In many ways, writing your personal statement for teacher training is not that dissimilar from your original UCAS statement for your undergraduate degree. The character restriction is the same (4,000 characters) and, just as you could only have one personal statement for all of your undergraduate universities, you have the same personal statement for both Apply 1 and Apply 2.
The content should focus heavily on your passion for education and how you see your career developing as a teacher. You should consider the skills you have, and how they make you well equipped for the challenges that lie ahead. Teaching is not an easy career path, and admissions tutors like to see an understanding of this from applicants.
It is fairly common for people interested in pursuing a career in Education to be driven by their own educational experiences. On occasion it is an individual who believed in, or otherwise inspired them, on others it can be more generalised support. You should reflect on your own motivations, and expand upon these in your statement. Everyone’s reasons are slightly different, and it will give the admissions tutors more of an insight into you as an individual- this can help you to stand out.
A number of applicants will have had work experience, either in a school, or working with children in a slightly different environment. It is important for you to talk about this in detail. Perhaps you have worked with children who have learning disabilities, at a youth- or after-school club, or summer camp where the children come from a range of different backgrounds, ages, and abilities. Alternatively, you might have taken part in the School Experiences Programme. Whatever you have done, these experiences will have taught you valuable lessons, and an awareness of the skills you have acquired and developed as a result is key.
Whilst a number of applicants who are looking to enter teaching are able to move to train, and then to work, there are others who, for whatever reason, are unable to relocate. This could be due to personal, or familial circumstances. If you feel that you need to stay in a particular region, it is important to mention that in your personal statement, along with a brief reason. This will help the institutions to which you have applied gain a deeper understanding of your needs, and to support those in whatever ways they can. It is far better to mention your preferences at the point of application, rather than further into the process.
You will probably find, when you consider all of the above points, that it is difficult to write all that you want to say in 4,000 characters or fewer. The first step is to write all that you would like to include, disregarding the limitation. This is to ensure that your foundations of the personal statement are as genuine as possible, and for a career like teaching, that is essential. Once you have this working draft, you should read through it again and see whether there are any obvious sections which could be written more succinctly. Depending on your writing style, you should be able to make at least some cuts on your first read-through of the statement.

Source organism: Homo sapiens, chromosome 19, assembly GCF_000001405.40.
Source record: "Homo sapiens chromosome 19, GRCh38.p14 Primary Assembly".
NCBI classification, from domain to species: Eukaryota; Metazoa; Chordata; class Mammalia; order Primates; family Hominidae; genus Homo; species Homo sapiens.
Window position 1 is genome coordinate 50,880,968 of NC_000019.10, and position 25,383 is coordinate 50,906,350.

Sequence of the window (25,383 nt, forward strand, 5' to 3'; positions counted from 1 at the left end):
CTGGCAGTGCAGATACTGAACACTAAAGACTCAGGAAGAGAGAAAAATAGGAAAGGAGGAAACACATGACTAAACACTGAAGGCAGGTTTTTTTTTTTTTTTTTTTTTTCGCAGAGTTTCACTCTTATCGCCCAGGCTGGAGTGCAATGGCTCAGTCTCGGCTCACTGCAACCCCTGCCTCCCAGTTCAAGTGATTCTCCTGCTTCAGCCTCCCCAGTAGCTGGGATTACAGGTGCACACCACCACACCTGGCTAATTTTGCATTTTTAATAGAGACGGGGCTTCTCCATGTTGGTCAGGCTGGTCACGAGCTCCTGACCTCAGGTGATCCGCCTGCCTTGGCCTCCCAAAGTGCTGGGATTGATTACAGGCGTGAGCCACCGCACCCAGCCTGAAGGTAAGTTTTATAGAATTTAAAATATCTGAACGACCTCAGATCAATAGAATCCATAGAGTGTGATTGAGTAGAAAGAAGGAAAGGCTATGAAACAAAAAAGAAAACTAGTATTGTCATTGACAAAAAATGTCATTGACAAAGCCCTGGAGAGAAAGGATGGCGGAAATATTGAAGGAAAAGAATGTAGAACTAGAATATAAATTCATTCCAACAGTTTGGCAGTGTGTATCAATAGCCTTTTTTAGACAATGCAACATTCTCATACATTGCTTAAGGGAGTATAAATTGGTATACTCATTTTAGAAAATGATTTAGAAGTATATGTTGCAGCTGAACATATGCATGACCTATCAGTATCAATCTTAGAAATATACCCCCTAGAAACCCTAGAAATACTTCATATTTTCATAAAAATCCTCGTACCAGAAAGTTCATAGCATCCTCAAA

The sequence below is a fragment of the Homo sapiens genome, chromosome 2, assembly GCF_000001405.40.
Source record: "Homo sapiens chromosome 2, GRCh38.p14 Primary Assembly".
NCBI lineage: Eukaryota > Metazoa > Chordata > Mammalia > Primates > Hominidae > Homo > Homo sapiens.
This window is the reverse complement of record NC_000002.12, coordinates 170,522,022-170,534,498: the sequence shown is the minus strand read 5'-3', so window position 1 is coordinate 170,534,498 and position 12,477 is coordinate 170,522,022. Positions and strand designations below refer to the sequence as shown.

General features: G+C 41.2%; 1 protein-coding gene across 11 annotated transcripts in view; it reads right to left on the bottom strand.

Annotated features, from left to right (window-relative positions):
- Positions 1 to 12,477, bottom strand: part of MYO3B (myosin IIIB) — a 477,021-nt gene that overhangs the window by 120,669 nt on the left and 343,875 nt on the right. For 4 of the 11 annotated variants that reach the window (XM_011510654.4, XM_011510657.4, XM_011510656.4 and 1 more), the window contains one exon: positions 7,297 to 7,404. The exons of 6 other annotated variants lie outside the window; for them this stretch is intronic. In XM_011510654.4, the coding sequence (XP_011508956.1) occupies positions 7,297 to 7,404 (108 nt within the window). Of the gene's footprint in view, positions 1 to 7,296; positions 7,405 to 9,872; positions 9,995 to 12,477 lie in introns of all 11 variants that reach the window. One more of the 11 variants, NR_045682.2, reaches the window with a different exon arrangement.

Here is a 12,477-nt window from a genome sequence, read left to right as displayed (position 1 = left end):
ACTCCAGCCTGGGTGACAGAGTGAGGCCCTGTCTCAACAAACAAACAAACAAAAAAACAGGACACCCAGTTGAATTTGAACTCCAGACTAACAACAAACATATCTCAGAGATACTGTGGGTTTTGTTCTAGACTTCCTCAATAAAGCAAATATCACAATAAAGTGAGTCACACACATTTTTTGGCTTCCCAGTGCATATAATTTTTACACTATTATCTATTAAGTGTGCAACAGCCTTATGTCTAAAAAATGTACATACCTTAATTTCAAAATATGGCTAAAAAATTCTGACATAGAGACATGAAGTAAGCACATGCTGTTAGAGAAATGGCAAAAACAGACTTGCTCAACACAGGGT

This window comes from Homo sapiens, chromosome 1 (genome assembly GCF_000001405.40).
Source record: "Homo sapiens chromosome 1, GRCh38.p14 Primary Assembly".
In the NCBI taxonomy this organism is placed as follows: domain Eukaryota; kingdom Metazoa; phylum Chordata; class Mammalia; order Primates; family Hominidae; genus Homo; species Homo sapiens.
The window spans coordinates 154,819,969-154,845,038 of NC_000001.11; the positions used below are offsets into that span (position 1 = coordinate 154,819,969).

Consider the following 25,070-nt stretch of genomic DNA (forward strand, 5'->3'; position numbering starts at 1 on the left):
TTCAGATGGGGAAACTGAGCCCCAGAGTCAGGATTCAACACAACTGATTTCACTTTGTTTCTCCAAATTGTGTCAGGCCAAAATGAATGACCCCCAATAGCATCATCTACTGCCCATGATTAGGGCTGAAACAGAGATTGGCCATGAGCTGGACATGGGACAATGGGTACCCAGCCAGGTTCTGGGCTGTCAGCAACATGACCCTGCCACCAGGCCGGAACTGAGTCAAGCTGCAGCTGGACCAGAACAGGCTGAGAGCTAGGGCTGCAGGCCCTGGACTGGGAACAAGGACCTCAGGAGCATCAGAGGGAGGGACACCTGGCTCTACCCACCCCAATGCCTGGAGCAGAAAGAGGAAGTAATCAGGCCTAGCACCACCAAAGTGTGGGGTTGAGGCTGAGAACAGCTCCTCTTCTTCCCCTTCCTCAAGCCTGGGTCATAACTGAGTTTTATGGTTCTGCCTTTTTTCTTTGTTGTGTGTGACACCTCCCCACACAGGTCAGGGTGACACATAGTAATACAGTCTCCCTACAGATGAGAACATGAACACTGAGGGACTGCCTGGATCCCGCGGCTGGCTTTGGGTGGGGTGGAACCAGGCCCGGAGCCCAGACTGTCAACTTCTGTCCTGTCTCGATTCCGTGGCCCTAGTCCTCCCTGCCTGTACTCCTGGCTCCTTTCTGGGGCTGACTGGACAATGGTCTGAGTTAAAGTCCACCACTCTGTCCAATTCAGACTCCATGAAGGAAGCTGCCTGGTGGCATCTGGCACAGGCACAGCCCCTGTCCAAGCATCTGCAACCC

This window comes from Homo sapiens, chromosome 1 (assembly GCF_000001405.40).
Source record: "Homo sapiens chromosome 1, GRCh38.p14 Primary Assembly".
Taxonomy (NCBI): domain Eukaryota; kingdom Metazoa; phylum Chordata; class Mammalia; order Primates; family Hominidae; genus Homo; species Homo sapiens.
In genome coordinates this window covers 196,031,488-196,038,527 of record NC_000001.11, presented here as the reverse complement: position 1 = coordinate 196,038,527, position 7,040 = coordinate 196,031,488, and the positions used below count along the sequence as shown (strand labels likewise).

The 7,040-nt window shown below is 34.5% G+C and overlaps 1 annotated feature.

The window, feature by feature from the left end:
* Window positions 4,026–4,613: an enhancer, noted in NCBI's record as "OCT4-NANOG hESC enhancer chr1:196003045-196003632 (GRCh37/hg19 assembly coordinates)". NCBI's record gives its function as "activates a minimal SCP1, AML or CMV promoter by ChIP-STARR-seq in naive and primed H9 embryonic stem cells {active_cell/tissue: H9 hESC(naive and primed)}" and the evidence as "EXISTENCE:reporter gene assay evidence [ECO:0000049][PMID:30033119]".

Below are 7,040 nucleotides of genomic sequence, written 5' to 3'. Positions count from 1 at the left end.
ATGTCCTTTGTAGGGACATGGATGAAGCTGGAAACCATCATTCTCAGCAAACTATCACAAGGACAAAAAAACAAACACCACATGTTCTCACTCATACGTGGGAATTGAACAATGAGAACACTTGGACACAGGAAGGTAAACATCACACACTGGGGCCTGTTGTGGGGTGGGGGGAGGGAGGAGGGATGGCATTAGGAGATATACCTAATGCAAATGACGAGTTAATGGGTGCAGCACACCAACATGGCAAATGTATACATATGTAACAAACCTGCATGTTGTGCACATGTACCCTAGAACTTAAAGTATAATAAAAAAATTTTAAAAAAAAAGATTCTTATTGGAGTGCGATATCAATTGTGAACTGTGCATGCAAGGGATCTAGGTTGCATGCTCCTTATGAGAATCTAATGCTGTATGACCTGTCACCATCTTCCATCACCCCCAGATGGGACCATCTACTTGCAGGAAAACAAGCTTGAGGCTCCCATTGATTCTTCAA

Unless time is of the essence, it would be a good idea at this point to take a break from editing, and return to it after a few hours or even a day or two to read through it again. It is likely that, during the time you have had away from the statement, your mind will have been reflecting further on the content, and, even though you may not realise it, you will be thinking about which points to prioritise, and other things you might want to include, and others to delete. This is an important part of the process, and it should, in theory, reduce the number of drafts you have before you have your final version.
When you revisit your statement for a second, or third, time, you should have a much firmer idea of the key points to include. You need to remember that you won’t be able to include everything, but that is the same for the majority of applicants. At this stage, you should prioritise what you think makes you stand out. It might be your reason for deciding to become a teacher, or the experience you have gained, but it is what will help you to shine against the competition.
If you have any friends or colleagues who are teachers, or work in Education more broadly, you might like to ask them to read your personal statement to see if they believe that it captures all of your strengths. At times, it can be difficult to identify exactly what you possess which would make you an excellent teacher. All teachers are different, and asking third parties who know you well can help you to gain some perspective and objectivity.
Ideally, you should give yourself at least a couple of weeks to construct your personal statement, as this will give you time to take breaks between drafts, and this is important to give yourself time to reflect. As with all applications, preparation is key, and if you can identify and focus on your strengths, you should be able to submit a strong personal statement which highlights not just your passion for education and desire to shape future generations, but also the unique skills you have which make you worthy of a place.